Amid a massive spurt in the COVID-19 cases in India, the Lancet India Task Force on Covid-19 has suggested a 'containment measures checklist' to the central government to contain the situation. It also asserted that these measures "must be done beyond the current binary discussion on a lockdown".
It also recommends that variables like new cases per day (7-day moving average), rate of increase in new cases per day (2-week moving average), test positivity rates per day (2-week moving average), number of tests per million per day, and utilization rates of ICU beds be considered to decide on containment strategies.
Recommending that all steps be taken, keeping in mind the economic consequences, in-depth consultations with all stakeholders in society the Centre should ensure that there are programs and safety nets in place for the most vulnerable and for those that will bear the brunt of the economic costs of closures.
Lancet has not given a nod to impose lockdown but it says that a series of actions are needed. It says there is targeted containment required and coordinated response. It suggested that the country must be divided into zones instead of lockdown.
As of April 25, India's effective reproductive rate (R factor) for Covid-19 stands at 1.44. At this rate, each infected individual is infecting another one and a half persons. For the month of April, the rate of increase in reported new cases averaged 6.8 percent.
In the low risk zones, the rate of increase of new cases is less than 2 per cent and the percentage of ICU beds unutilized is more than 80 percent. In such zones, there should be unrestricted movement, open schools and colleges, shops, restaurants, offices, places of worship, factories can open with distancing and with 50 per cent occupancy.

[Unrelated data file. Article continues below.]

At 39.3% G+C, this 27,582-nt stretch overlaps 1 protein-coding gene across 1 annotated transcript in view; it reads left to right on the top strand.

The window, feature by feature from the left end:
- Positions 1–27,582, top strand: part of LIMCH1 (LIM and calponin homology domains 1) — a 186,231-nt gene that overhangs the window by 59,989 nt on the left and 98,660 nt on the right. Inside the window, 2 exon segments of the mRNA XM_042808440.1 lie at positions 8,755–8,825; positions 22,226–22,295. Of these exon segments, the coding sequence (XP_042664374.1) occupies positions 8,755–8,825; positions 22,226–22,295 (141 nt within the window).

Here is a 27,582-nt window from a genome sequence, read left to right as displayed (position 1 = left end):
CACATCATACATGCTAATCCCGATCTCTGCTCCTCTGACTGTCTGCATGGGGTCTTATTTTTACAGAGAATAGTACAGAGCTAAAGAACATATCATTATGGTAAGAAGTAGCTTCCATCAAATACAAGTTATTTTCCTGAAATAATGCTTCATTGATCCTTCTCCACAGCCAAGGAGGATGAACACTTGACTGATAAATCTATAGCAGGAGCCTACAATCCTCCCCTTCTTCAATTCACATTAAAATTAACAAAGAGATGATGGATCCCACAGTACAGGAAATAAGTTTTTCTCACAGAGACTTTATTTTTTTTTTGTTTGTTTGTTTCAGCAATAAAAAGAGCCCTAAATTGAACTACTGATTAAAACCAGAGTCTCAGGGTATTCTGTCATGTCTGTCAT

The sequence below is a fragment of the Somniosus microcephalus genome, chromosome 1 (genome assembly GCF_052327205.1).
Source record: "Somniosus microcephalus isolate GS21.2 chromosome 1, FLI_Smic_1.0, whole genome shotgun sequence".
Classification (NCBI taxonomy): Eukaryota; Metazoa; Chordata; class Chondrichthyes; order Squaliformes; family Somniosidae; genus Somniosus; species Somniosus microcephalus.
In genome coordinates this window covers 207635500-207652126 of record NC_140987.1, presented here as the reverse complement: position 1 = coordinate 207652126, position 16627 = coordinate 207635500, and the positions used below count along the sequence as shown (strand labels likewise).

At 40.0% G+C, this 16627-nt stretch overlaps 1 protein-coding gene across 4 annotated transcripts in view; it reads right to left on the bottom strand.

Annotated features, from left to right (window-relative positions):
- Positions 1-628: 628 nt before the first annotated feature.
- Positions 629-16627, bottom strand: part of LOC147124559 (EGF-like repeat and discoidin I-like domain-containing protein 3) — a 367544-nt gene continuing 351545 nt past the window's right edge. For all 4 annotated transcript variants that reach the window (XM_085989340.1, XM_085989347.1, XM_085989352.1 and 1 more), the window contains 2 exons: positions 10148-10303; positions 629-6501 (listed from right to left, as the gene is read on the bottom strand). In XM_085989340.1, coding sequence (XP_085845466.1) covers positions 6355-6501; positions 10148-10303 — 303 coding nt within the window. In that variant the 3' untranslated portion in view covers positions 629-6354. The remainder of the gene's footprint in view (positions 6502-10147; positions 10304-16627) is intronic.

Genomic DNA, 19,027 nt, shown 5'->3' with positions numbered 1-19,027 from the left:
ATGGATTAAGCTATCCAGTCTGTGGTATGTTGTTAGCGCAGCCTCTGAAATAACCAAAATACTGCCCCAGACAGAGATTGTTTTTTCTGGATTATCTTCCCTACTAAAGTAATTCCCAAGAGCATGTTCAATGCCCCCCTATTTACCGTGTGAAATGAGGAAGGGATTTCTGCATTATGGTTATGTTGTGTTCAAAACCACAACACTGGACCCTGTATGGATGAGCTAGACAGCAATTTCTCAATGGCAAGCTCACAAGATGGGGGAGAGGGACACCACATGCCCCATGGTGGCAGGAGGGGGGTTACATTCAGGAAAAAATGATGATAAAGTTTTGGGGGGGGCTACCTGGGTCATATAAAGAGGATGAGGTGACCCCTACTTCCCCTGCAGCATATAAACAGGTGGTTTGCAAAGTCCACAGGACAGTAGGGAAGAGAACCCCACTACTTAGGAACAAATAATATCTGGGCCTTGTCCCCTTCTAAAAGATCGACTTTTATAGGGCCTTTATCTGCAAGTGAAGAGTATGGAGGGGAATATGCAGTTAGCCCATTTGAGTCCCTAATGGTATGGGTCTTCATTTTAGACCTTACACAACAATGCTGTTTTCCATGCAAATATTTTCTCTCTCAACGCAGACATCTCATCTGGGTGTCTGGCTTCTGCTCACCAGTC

In the medium risk zones, the rate of increase of new cases is between 2-5 percent, the test positivity ratio is between 5 to 10 percent and the percentage of ICU beds unutilized between 40-80 percent. In such zones, it should be ensured there is an unrestricted movement with advisories issued. Here, schools can be opened. Indoor confined spaces should be closed (specifics to be determined locally by consultation).
Essential services (food, medical sector, local transportation, public works, administrative services) should be opened and social safety nets, food banks, and other support for the poor should be in place.
In high risk zones, the rate of increase of new cases is greater than 5 per cent and the test positivity ratio is more than 10 per cent. Tests per million in hot spots would be less than 140 and the percentage of ICU beds unutilized is less than 40 per cent. Here, too, there should be restrictions on movement (with some exceptions).
Undoubtedly, Schools and colleges should remain closed till numbers fall to the medium risk category. Shops, restaurants, offices, places of worship, factories should be closed for a minimum of 6-10 weeks.
Essential services (food, medical sector, local transportation, public works, administrative services) be allowed to open and social safety nets, food banks, cash transfers, and other support for the poor be disbursed. Besides, the panel also recommends RT-PCR testing for all symptomatic patients and family and other close contacts and rapid antigen testing for confirming new clusters.
While on medical grounds, the panel recommends suspension of elective procedures, and restrictions on out-patient care for the duration of the surge, to relieve the pressure on doctors, nurses, and the hospital staff in high risk areas.
As far as travelling is concerned, Lancet does not recommend restrictions on domestic travel, especially travel by train or road, which is the primary means of travel for the poor. It recommends testing be made readily available in low-risk areas at all bus stations, railway stations, and airports, with Rapid Antigen Tests (RATs) deployed for random testing.